The unique care needs of older lesbian, gay, bisexual and transgender (LGBT) people in residential care settings are addressed in a recent paper by the University of Hertfordshire that reveals the diverse new ageing population carry with them a legacy of past stigma and discrimination.
Older people are now the largest group requiring end-of-life care. To be living with a life-limiting condition, to be dying or bereaved can be socially excluding experiences and research is now identifying additional layers of exclusion that LGBT people may face at these times.
The article - Lesbian, Gay, Bisexual, and Trans Aging in a UK Context: Critical Observations of Recent Research Literature – found that older LGBT people's histories and pathways have profound influences on their well-being and access to support towards and at the end of life.
Kathryn Almack, Professor of Health, Young People and Family Lives at the University of Hertfordshire, is a leading expert in this field and recently provided evidence to the Women and Equalities Committee inquiry into Health and Social Care and LGBT communities to help pave the way for equitable service provision that addresses core principles of dignity and respect for all.
Professor Almack has been undertaking research in this area since 2010 and she led the ﬁrst UK study of its kind in this ﬁeld in 2013-15 (funded by Marie Curie Research Programme). She said: “Despite recent socio-legal shifts, older LGBT people are still often an invisible and marginalised population in care settings and their life-stories and relationships are frequently overlooked by care providers. These issues need to be addressed to ensure equitable access to care services for all in old age.”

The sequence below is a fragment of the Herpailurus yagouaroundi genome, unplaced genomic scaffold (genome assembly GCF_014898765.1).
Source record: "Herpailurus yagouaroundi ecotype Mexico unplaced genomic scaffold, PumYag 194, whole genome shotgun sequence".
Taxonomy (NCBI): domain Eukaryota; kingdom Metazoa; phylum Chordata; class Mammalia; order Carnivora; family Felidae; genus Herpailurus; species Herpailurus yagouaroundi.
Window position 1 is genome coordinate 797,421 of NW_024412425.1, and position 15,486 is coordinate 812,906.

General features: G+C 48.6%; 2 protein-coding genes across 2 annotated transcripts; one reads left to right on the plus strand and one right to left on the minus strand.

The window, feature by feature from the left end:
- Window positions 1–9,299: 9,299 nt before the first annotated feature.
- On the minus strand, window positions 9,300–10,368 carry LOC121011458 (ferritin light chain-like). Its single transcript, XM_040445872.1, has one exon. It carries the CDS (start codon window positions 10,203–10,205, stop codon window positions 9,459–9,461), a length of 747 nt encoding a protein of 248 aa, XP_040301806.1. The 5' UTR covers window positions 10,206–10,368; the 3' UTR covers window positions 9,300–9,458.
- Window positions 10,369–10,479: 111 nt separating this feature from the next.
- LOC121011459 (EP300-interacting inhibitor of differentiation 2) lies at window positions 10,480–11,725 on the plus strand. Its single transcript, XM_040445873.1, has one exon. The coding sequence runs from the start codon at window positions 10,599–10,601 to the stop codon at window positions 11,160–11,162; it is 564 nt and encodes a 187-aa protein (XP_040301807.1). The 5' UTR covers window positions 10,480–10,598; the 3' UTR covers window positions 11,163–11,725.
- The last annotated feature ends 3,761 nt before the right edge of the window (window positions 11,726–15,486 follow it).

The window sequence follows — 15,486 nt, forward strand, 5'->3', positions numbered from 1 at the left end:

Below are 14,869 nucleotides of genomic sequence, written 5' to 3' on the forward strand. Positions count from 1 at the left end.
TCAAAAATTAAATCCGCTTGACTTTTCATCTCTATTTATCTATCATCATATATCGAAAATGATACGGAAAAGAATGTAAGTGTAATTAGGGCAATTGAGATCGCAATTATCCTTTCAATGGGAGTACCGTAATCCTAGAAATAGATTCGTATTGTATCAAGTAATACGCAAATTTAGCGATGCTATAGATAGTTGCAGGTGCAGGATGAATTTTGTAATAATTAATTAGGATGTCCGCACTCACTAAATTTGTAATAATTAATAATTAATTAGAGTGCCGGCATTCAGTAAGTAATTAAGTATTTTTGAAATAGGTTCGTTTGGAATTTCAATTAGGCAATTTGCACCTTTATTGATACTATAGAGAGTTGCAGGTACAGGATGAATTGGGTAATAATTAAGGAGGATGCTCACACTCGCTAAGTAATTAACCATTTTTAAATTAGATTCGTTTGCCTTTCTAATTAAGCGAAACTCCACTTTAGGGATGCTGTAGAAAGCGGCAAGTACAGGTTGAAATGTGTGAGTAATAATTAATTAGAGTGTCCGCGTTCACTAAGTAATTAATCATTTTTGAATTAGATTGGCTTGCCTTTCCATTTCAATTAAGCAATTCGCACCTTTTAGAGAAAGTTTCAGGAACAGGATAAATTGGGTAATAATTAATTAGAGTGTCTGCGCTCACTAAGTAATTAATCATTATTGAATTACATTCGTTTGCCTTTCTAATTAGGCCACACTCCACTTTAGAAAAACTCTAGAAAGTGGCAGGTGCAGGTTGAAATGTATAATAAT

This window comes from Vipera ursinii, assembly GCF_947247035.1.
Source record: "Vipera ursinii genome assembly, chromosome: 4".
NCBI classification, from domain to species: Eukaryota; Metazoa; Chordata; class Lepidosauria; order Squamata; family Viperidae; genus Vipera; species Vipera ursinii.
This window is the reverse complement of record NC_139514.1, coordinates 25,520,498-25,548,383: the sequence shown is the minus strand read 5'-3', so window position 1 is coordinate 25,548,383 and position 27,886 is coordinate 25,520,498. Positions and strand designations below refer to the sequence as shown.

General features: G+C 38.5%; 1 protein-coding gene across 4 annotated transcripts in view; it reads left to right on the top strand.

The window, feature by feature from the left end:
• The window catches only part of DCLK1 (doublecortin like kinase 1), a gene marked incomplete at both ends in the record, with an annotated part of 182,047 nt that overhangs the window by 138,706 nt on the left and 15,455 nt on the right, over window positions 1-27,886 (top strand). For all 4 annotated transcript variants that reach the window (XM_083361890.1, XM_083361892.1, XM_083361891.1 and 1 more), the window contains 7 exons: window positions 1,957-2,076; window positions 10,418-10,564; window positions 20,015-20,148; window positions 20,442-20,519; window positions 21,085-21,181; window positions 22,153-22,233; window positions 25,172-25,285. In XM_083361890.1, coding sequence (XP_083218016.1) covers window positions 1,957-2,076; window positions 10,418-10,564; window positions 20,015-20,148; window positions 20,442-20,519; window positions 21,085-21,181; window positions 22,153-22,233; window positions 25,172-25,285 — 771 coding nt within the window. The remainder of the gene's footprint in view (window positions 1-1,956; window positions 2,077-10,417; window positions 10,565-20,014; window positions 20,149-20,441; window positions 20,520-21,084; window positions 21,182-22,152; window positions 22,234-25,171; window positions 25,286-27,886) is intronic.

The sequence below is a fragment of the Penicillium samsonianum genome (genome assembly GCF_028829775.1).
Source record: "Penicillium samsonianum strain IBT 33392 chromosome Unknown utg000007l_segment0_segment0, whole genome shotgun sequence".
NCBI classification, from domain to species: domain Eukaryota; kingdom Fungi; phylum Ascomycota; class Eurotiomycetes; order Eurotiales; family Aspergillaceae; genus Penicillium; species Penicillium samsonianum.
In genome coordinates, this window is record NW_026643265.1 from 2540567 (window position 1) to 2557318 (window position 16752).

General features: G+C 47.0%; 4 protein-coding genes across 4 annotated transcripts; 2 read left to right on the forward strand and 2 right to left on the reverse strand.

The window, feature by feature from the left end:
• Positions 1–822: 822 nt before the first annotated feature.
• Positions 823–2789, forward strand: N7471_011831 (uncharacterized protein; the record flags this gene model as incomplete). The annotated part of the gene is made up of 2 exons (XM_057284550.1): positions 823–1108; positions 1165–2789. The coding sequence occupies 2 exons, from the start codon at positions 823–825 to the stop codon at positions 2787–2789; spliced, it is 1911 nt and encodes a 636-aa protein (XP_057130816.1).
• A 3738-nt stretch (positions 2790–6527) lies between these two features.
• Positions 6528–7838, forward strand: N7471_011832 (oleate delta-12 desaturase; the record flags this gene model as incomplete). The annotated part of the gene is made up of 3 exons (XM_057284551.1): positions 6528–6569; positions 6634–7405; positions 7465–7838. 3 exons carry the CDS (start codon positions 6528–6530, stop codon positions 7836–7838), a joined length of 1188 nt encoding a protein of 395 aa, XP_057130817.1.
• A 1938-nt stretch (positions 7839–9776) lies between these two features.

Unintentional forms of discrimination that are less easy to challeng
“While there is evidence of good practice in addressing the health and social care needs of older LGBT people, this tends to be led by committed individuals and needs embedding more firmly across health and social care provision as well as in undergraduate and post-registration curriculums. A key finding in our research was that forms of discrimination are not always overt but may include more subtle and sometimes unintentional forms of discrimination that are less easy to challenge."
The past decade has seen the development of in-depth evidence which has not only added to academic knowledge but has helped shape policy and practice to develop services that are culturally responsive and accessible to older LGBT people. It takes account of LGBT older people’s lived experience including the broader social and historical context of inequality and oppression through which older LGBT people have lived. The oldest generations of LGBT people have lived through times when social attitudes were less tolerant; legislation criminalised gay men and enforced social sanctions on LGBT people.
Despite this growing body of knowledge, residential care has been identiﬁed as a potential site of discrimination and exclusion emanating from both staff and residents. As such, LGBT people feel unable to disclose important aspects of their life at a time of heightened vulnerability. This has led to further issues at end of life, for example, LGBT people may delay seeking treatment until disease is at an advanced stage due to previous experiences of discrimination by health-care providers. Other issues include a potential lack of support networks, and their loss and grief not being fully acknowledged.